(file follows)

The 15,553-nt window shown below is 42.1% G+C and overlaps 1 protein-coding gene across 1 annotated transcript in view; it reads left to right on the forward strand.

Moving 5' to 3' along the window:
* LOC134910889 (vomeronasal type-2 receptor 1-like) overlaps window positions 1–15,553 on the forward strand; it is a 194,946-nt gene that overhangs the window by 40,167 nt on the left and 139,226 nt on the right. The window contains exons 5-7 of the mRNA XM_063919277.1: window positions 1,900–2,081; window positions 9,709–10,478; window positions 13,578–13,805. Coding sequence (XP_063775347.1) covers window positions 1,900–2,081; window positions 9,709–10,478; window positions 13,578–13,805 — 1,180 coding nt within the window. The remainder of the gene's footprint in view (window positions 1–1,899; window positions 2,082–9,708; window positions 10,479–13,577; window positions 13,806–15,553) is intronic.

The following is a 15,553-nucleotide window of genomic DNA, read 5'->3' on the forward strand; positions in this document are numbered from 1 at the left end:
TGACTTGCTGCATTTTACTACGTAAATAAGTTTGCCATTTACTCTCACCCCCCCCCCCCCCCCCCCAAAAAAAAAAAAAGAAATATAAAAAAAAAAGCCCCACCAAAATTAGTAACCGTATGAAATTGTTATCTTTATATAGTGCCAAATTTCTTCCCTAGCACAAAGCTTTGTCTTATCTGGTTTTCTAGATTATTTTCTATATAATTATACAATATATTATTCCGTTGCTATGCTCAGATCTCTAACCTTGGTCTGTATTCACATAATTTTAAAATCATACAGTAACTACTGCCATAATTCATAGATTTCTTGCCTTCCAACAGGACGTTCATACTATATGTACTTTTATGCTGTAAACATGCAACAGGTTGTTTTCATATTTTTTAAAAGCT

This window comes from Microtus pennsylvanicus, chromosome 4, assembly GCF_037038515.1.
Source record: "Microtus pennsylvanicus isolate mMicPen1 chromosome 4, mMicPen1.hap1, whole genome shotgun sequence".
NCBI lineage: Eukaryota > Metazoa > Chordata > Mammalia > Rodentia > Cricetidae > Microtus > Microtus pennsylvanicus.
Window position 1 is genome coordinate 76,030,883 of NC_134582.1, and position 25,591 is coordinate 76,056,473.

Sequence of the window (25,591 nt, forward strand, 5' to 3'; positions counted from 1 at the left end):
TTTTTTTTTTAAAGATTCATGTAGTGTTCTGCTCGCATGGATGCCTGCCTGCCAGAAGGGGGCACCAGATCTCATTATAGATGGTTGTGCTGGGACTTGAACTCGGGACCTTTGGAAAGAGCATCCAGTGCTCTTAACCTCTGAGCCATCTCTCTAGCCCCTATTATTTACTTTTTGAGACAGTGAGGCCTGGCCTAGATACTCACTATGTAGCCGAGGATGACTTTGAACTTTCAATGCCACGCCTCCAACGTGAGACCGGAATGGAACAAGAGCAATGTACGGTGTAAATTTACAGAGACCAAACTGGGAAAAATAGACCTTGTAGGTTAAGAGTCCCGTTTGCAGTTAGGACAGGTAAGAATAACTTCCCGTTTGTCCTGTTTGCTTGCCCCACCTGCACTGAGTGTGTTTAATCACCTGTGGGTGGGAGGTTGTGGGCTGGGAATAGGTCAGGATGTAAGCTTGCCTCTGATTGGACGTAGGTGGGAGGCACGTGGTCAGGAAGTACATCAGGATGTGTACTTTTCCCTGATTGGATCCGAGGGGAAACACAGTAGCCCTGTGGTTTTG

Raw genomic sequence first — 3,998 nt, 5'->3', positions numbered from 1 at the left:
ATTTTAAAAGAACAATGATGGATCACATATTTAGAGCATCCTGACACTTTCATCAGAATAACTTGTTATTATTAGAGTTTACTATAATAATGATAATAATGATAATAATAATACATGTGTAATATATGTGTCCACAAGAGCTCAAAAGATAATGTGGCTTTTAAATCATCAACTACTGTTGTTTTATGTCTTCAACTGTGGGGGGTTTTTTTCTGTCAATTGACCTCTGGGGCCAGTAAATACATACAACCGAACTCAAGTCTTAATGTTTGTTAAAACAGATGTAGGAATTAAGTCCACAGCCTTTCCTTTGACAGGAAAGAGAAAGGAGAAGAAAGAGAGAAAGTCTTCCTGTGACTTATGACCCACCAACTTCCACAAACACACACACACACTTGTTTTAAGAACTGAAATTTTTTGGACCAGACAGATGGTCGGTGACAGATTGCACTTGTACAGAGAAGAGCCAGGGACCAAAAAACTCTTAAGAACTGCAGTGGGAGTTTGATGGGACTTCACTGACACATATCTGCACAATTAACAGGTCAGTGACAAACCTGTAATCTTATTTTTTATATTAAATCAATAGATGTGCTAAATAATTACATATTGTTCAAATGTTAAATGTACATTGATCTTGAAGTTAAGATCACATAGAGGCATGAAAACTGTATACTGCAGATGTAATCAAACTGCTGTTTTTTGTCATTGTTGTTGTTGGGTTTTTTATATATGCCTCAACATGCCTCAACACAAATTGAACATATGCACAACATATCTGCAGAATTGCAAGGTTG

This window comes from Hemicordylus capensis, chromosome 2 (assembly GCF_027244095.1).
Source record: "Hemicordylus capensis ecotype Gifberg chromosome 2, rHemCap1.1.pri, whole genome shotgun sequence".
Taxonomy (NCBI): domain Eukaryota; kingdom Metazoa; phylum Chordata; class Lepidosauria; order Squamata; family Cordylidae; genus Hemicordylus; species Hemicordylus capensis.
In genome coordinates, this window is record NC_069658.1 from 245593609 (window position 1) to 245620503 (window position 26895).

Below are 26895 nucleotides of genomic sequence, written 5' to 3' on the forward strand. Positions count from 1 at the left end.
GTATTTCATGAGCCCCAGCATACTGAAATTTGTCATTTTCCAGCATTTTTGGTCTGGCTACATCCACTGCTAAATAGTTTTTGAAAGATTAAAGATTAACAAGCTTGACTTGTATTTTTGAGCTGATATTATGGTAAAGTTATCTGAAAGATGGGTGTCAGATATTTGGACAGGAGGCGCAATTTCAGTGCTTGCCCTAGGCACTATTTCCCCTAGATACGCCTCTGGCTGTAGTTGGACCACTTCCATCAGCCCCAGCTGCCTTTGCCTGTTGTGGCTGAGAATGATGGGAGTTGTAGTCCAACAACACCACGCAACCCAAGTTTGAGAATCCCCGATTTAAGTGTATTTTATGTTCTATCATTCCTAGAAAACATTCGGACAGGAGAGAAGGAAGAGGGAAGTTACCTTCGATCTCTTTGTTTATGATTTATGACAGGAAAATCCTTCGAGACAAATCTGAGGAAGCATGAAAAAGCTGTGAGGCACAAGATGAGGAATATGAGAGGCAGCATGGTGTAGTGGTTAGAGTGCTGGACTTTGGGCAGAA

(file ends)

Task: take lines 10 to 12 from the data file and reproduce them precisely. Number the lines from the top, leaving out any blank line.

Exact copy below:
Sequence of the window (25,591 nt, forward strand, 5' to 3'; positions counted from 1 at the left end):
TTTTTTTTTTAAAGATTCATGTAGTGTTCTGCTCGCATGGATGCCTGCCTGCCAGAAGGGGGCACCAGATCTCATTATAGATGGTTGTGCTGGGACTTGAACTCGGGACCTTTGGAAAGAGCATCCAGTGCTCTTAACCTCTGAGCCATCTCTCTAGCCCCTATTATTTACTTTTTGAGACAGTGAGGCCTGGCCTAGATACTCACTATGTAGCCGAGGATGACTTTGAACTTTCAATGCCACGCCTCCAACGTGAGACCGGAATGGAACAAGAGCAATGTACGGTGTAAATTTACAGAGACCAAACTGGGAAAAATAGACCTTGTAGGTTAAGAGTCCCGTTTGCAGTTAGGACAGGTAAGAATAACTTCCCGTTTGTCCTGTTTGCTTGCCCCACCTGCACTGAGTGTGTTTAATCACCTGTGGGTGGGAGGTTGTGGGCTGGGAATAGGTCAGGATGTAAGCTTGCCTCTGATTGGACGTAGGTGGGAGGCACGTGGTCAGGAAGTACATCAGGATGTGTACTTTTCCCTGATTGGATCCGAGGGGAAACACAGTAGCCCTGTGGTTTTG

Raw genomic sequence first — 3,998 nt, 5'->3', positions numbered from 1 at the left: